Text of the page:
.
.
.
.

Number of Koalas in Australia declined 30 percent in three years: Report

Published: Updated:

New data suggests that the number of Koalas in Australia has decreased by 30 percent within three years, Australian online newspaper News reported on Monday.

Australia was once home to eight million marsupials, the online news outlet reported, whereas now there are only around 30,000, suggesting a staggering decline.

For all the latest headlines follow our Google News channel online or via the app.

Koalas have only recently become extinct in seven regions - where the mammals were present in 2018- and some areas have only around five to ten koalas left, according to the Australian Koala Foundation (AKF).

It has been estimated that there are only around 32,000 to 58,000 koalas left in the wild, down from 46,000 to 82,000, approximate figures from three years ago.

These numbers are much fewer than official government estimates that put koala numbers as high as 500,000.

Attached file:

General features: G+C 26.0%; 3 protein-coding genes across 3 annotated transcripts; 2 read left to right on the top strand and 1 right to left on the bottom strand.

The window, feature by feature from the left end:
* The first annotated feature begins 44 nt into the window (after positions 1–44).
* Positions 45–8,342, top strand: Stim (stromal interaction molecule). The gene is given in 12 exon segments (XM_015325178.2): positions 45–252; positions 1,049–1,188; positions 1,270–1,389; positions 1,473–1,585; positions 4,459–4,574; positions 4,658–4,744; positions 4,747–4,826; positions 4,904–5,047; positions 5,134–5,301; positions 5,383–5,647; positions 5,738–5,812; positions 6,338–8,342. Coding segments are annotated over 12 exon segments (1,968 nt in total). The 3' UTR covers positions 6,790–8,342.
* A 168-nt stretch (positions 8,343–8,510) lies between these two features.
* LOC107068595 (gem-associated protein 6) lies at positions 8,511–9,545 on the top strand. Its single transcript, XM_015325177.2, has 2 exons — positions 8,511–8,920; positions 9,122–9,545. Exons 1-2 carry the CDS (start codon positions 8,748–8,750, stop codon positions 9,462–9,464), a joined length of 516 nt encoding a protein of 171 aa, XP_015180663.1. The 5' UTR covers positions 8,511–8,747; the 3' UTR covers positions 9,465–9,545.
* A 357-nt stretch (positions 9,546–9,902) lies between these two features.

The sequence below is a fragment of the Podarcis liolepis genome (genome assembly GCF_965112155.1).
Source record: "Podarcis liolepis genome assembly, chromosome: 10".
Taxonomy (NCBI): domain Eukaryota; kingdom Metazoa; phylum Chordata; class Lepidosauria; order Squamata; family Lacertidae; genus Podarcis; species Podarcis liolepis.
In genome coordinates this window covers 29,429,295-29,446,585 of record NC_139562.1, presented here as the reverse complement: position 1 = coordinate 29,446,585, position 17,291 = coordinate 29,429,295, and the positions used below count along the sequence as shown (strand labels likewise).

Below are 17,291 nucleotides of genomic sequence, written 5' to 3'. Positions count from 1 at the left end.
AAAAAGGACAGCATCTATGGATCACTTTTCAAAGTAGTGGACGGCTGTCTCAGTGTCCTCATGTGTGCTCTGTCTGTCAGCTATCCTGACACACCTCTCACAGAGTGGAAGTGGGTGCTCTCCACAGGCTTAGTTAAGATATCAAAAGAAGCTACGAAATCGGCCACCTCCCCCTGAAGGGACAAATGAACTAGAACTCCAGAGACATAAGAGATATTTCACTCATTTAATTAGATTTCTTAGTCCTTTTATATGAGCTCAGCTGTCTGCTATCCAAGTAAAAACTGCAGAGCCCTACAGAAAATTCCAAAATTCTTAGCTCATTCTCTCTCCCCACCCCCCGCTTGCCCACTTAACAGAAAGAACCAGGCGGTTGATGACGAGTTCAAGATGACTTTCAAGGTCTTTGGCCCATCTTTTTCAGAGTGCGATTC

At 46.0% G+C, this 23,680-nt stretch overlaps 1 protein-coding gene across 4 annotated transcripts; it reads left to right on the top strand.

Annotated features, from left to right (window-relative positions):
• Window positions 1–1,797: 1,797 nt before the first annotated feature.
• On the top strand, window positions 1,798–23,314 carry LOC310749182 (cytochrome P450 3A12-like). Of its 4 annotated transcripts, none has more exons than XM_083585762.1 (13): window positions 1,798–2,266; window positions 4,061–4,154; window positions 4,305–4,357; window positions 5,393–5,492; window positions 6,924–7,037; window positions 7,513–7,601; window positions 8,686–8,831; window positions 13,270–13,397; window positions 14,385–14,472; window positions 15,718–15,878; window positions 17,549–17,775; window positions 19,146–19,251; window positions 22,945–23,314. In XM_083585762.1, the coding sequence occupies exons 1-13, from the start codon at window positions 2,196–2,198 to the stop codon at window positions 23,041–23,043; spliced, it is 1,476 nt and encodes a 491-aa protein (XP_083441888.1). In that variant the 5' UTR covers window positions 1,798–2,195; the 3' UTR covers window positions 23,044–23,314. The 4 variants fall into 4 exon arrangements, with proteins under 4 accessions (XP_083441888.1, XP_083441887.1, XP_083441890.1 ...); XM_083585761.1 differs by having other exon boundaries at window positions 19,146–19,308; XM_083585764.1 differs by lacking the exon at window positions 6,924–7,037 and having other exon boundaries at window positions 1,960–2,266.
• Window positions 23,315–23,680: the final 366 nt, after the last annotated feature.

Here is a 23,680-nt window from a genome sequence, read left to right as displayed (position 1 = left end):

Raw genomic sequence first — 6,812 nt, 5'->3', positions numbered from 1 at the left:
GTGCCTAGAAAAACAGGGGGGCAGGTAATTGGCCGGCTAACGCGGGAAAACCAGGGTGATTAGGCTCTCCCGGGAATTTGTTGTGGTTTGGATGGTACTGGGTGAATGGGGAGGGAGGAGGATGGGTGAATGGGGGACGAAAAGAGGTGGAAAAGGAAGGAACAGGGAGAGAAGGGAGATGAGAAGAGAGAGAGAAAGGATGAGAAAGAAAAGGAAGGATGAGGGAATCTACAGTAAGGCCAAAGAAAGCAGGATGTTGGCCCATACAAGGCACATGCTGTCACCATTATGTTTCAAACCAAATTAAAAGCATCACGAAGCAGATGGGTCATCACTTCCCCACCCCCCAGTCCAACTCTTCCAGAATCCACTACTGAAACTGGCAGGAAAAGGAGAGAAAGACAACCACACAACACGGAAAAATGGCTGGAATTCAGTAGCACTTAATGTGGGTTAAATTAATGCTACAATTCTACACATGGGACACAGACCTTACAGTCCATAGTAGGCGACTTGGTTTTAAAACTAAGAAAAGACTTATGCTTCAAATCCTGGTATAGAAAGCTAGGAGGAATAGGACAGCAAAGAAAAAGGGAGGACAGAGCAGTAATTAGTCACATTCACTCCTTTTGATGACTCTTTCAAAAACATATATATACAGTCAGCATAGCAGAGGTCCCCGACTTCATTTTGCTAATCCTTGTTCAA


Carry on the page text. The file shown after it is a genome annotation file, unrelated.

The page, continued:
An ecologist told the news media that koalas were “stuffed” and that it was only a matter of time before they became extinct.

“I couldn’t believe it when I saw the numbers. There used to be five electorates with more than 5,000 animals and now there’s only two and it’s shocking that it’s happened in just three years,” AKF chair Deborah Tabart said.

“I’ve counted the dead bodies of koalas in Queensland. Over seven years there’s been something like 20,000 of them,” she added, blaming political parties for not doing enough to save the mammals.

Read more:

Climate activists stage another protest, block major London motorway again

Photo of seahorse dragging a mask wins award, reveals troubling pollution reality

A snake, cat or tortoise: Here are the 10 longest living pets in the world